The midwifery module on catheterisation in question was updated to be more ‘inclusive’. This was not a hastily done update to change ‘women’ to ‘birthing people’ - it was a full overhaul of the module to include people giving birth who have a penis. Again, to reiterate for anyone confused - this is not biologically possible. Nobody with a penis will ever give birth (we’ll come to trans surgery in a minute). Here’s a section of the email midwives were sent about the updated module.
As some of you will have seen on Reduxx, the module was then fully changed to include male bodied people. For example:
There are then a full 2 pages on catheterising a male person (I’m not including screenshots of the entire 2 pages but I have them on file).
The teacher then clarified:
“Apologies for the wording being the wrong way round. This situation refers to a female who has transitioned to male. So the person has surgery to construct a penis but still has a uterus and may conceive.”
Well, I’m afraid this takes us further down the rabbit hole, to a place where I don’t have all the answers and perhaps nobody does. Has a trans man who has had surgery to construct a penis ever given birth? Is this even possible?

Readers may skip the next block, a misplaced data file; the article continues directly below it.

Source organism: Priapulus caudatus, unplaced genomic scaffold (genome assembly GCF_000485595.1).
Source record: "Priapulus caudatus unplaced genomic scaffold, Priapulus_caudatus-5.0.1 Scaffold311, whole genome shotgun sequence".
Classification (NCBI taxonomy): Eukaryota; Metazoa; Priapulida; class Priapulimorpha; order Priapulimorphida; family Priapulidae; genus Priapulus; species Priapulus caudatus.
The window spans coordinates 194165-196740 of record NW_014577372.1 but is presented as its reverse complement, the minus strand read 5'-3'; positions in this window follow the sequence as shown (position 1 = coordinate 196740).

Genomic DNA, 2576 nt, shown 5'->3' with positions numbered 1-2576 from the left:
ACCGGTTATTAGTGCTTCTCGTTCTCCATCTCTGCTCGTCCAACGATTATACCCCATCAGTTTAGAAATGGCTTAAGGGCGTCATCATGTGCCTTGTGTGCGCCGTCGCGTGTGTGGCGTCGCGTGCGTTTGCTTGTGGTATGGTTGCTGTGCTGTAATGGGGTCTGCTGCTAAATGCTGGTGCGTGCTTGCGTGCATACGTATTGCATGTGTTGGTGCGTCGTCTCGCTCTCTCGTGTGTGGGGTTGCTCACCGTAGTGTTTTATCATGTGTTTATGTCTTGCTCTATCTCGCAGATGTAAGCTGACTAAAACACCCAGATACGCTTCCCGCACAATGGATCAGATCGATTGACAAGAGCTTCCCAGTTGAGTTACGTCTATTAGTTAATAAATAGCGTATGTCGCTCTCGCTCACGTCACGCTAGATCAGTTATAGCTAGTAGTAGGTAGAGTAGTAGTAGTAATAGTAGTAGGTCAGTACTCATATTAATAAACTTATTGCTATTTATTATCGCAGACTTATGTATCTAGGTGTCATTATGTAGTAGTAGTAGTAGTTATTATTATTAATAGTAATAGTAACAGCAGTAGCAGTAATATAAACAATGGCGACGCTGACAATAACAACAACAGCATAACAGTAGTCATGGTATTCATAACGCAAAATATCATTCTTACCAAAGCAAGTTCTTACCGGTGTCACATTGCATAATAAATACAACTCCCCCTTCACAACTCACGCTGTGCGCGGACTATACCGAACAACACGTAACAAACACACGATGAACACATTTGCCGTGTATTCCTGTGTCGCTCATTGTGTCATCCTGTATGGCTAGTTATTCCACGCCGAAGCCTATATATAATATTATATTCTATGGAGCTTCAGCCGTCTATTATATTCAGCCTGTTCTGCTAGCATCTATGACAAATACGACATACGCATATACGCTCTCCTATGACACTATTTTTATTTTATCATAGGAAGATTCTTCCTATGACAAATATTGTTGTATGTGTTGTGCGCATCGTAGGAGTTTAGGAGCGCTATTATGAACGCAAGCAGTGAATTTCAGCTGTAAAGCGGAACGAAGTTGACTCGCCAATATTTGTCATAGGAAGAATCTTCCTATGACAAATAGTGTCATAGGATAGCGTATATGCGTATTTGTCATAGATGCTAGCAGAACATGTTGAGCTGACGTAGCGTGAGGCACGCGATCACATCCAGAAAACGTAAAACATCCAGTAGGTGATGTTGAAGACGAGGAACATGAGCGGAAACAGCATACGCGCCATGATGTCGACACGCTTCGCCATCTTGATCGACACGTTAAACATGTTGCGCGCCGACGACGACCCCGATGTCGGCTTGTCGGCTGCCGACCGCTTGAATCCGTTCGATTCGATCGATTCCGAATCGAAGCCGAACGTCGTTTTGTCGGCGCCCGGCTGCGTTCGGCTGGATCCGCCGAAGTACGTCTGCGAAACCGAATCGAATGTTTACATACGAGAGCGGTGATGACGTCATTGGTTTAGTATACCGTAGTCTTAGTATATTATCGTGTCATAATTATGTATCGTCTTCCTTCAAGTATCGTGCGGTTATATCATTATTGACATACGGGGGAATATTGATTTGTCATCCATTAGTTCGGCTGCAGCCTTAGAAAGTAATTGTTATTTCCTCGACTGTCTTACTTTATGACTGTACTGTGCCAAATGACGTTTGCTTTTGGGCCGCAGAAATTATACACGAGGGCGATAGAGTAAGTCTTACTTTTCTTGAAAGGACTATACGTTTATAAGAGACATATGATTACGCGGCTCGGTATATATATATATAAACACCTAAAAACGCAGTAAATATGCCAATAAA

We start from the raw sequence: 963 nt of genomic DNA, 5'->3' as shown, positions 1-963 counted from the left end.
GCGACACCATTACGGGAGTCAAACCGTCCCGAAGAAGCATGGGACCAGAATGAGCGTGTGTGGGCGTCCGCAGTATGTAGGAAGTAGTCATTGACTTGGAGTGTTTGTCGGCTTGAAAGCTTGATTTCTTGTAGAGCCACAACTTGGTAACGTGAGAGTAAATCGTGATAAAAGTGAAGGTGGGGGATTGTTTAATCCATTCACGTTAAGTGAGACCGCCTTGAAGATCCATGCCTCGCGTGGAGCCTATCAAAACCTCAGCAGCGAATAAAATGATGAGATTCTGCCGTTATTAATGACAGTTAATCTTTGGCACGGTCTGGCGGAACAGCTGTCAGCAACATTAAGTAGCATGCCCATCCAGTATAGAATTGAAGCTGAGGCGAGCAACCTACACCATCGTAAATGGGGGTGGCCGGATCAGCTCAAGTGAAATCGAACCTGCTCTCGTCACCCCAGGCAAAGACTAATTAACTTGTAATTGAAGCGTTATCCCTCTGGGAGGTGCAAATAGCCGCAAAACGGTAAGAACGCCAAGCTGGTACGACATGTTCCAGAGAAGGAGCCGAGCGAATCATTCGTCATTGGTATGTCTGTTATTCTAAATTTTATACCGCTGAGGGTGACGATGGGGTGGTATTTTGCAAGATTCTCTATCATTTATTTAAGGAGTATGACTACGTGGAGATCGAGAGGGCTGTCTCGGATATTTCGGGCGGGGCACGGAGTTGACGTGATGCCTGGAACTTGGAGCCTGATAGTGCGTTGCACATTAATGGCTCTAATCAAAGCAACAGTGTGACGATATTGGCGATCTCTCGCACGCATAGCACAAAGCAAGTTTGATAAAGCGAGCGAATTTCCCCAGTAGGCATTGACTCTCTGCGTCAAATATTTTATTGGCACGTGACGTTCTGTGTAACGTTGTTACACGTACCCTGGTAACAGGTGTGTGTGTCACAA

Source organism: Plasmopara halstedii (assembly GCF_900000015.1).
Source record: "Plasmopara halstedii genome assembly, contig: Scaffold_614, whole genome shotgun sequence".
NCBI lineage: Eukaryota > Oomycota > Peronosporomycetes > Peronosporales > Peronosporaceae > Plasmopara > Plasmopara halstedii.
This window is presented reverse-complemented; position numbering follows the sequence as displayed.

As I said in an email to the student midwives at the time, “Can you even give birth after a phalloplasty? I have had a quick google and it looks to me like it’s most common to have a hysterectomy before the phalloplasty – but there are some sites that say you can keep your vagina if you want. Then not all surgery involves extending the uretha so you can pee out of your ‘penis’, in some cases you still pee out of the hole ‘where it used to be’ – this is how I understand it after 20 mins on google! (not a doctor!)
So whichever way you look at it, catheterising a FTM who is pregnant is complicated. It’s highly unlikely they will have had ‘bottom surgery’ (I’m prepared to be corrected on this but I think that’s probably right), and in the very unlikely event they have, it’s likely that there will be anatomical issues that make vaginal birth difficult or impossible and certainly there would need to be extremely specific guidelines on catheterisation!”
It’s not my job to have the answers to these questions, or to create midwifery modules to teach a future generation of health care providers. But it is the job of midwifery lecturers to fully understand all this and deliver training that, whilst it is inclusive of people with different gender identities who give birth, still remains grounded in biological reality and does not confuse or misinform.